Dire situations of small animals cry out for laws
Updated: 2013-08-27 07:57
By Zhang Lei (China Daily)
A proud owner displays her Chinese Li Hua at a cat show in Beijing. Provided to China Daily
Wang believes that legislation to prevent the torture of animals is much more urgently needed than an animal welfare law. In international terms, Chinese law lags behind countries such as the UK, which enacted laws preventing the abuse of animals in 1849.
An Xiang, an animal protection activist and public interest lawyer in Beijing, said, "The reason that this law has not yet been established is that there is no real national consensus on the matter. Many people are ambiguous about the issue."
Despite the dilemma, hope is not just coming from the grass roots level. As the animal welfare movement infiltrates every level of society and feelings grow stronger, with every act of animal abuse attracting criticism at the national level through both old and new media, the government has started to take a number of cautious steps.
The template for an animal protection and anti-abuse law was drafted in 2009 by Chang Jiwen, director of the social law research department at the Chinese Academy of Social Sciences. Although it has yet to be adopted, the draft prompted many delegates to discuss the issue at the National People's Congress.
In January 2011, the central government issued a ban on animal circuses and certain types of abuse, such as the use of violence to make animals perform tricks, at zoos. The Ministry of Agriculture has twice issued stringent rules on the quarantine procedures for dogs and cats.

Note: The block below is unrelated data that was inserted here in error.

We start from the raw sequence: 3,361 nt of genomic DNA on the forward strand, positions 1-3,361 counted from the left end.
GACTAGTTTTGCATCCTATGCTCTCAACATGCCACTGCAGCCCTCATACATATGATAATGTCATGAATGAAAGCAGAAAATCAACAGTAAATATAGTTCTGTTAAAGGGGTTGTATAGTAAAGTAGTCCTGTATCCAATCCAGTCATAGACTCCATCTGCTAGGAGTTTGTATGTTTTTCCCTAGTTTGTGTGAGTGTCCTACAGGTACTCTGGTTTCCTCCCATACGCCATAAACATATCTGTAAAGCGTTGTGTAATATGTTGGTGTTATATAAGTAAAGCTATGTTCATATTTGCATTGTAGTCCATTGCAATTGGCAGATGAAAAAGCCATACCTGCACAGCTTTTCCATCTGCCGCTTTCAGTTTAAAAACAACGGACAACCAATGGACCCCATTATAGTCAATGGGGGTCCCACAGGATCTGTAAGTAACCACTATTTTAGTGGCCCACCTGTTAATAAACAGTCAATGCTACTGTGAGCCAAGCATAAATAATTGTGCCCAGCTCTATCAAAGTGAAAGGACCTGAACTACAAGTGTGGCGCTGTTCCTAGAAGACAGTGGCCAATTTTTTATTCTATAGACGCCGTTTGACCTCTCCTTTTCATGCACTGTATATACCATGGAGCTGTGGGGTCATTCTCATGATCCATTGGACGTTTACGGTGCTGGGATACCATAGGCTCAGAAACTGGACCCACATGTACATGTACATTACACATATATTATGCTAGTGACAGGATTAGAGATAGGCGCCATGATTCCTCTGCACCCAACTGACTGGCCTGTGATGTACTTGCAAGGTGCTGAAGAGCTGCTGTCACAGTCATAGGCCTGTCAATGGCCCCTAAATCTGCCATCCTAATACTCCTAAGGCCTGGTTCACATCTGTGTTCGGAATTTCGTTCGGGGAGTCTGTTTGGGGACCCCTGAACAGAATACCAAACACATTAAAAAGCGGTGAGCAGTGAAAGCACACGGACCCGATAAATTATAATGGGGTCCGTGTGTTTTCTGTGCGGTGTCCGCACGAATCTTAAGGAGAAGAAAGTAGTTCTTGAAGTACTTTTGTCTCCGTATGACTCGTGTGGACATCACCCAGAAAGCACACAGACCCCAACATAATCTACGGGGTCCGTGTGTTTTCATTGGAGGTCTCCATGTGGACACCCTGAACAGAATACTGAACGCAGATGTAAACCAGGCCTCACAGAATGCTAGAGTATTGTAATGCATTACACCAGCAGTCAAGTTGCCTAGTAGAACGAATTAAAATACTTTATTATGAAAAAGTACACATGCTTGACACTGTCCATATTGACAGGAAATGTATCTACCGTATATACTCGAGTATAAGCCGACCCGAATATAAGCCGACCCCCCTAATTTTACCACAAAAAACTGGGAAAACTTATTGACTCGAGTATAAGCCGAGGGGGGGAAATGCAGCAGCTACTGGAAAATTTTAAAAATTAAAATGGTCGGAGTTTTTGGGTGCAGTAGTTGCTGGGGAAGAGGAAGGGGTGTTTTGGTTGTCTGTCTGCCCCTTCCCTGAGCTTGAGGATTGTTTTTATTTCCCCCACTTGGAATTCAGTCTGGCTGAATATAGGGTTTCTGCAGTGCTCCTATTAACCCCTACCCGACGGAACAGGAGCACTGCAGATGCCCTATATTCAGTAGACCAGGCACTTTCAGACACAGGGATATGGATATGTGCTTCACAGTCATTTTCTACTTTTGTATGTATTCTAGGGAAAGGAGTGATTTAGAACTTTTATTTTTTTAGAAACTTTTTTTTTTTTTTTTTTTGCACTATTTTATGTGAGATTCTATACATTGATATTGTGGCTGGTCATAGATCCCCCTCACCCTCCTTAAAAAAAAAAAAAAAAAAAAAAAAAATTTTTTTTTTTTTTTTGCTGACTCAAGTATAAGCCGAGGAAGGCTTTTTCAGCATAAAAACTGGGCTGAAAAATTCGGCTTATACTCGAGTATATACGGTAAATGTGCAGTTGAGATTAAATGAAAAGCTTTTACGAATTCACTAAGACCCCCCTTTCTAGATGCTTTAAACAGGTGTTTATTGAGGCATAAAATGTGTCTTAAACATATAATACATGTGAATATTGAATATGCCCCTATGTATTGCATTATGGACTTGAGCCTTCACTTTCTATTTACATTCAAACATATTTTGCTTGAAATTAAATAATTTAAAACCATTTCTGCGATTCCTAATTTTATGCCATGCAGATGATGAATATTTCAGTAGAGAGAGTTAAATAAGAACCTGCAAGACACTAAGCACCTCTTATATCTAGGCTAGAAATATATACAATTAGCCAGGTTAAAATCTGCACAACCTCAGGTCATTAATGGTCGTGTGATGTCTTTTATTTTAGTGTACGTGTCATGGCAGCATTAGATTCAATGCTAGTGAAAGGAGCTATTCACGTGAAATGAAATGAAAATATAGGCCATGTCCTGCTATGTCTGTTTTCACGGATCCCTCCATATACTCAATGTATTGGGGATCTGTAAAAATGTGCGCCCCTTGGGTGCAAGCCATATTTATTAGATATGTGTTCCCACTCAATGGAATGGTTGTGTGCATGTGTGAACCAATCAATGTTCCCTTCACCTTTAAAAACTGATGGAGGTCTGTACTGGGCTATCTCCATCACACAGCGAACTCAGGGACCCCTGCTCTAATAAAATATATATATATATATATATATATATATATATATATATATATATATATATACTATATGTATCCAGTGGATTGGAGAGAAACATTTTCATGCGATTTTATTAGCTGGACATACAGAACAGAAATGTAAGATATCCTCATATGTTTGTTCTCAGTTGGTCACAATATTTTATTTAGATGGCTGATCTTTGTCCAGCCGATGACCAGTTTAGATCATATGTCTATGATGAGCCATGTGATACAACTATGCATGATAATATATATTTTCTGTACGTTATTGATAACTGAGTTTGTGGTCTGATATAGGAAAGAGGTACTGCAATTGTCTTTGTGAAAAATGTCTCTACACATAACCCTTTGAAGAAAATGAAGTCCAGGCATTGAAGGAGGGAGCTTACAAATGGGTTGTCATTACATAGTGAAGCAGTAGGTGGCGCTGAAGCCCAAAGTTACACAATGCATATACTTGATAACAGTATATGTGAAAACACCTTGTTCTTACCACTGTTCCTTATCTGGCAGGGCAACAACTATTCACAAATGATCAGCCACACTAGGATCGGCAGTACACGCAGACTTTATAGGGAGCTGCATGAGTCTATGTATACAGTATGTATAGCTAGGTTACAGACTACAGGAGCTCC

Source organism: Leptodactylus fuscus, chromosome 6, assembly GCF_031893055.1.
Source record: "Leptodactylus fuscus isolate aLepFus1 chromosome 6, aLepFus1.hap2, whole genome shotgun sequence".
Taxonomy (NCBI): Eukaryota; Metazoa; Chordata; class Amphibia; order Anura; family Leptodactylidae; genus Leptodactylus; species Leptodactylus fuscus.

According to the Chinese Veterinary Medical Association, the country will publish its first general rule on animal welfare later this year. Although not mandatory, most of the clauses will focus on the prevention of unnecessary suffering inflicted on small animals.
In May 2012, China's first regulation on dogs with a bearing on animal welfare at the county level was passed in Yangxian county, Shaanxi province.
"All these acts show that at the central governmental level, the process designed to formulate animal protection rules is speeding up. A consensus on animal welfare has been established among government leaders and this will prompt a greater number of demands for legislation relating to small animals," said Li Hua, president of Animal Guardians, a non-governmental animal rights group in Hong Kong. Li is convinced that a substantial number of government officials are in favor of introducing tough legislation.
"We believe reasonable and legal animal protection activities will accelerate the legislative progress. The relevant ministries and commissions have already taken steps. Although it may not look as though legislation is forthcoming, relevant research work has already been carried out," said Li.